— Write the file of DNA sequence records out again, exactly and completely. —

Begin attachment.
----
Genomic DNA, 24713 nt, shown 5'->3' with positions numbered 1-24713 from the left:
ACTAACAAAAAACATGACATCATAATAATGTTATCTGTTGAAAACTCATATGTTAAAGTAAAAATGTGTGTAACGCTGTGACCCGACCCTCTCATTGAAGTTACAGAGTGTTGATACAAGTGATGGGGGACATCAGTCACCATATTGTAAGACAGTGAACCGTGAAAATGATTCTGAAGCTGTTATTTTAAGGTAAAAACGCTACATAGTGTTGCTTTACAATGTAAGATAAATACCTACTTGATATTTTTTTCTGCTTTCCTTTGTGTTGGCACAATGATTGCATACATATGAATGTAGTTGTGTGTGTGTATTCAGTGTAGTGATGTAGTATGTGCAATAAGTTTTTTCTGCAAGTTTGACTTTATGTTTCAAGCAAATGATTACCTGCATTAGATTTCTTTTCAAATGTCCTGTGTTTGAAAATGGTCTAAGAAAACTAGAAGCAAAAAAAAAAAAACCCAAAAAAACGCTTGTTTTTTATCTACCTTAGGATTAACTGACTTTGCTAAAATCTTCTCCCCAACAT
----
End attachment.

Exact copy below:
Genomic DNA, 24713 nt, shown 5'->3' with positions numbered 1-24713 from the left:
ACTAACAAAAAACATGACATCATAATAATGTTATCTGTTGAAAACTCATATGTTAAAGTAAAAATGTGTGTAACGCTGTGACCCGACCCTCTCATTGAAGTTACAGAGTGTTGATACAAGTGATGGGGGACATCAGTCACCATATTGTAAGACAGTGAACCGTGAAAATGATTCTGAAGCTGTTATTTTAAGGTAAAAACGCTACATAGTGTTGCTTTACAATGTAAGATAAATACCTACTTGATATTTTTTTCTGCTTTCCTTTGTGTTGGCACAATGATTGCATACATATGAATGTAGTTGTGTGTGTGTATTCAGTGTAGTGATGTAGTATGTGCAATAAGTTTTTTCTGCAAGTTTGACTTTATGTTTCAAGCAAATGATTACCTGCATTAGATTTCTTTTCAAATGTCCTGTGTTTGAAAATGGTCTAAGAAAACTAGAAGCAAAAAAAAAAAAACCCAAAAAAACGCTTGTTTTTTATCTACCTTAGGATTAACTGACTTTGCTAAAATCTTCTCCCCAACAT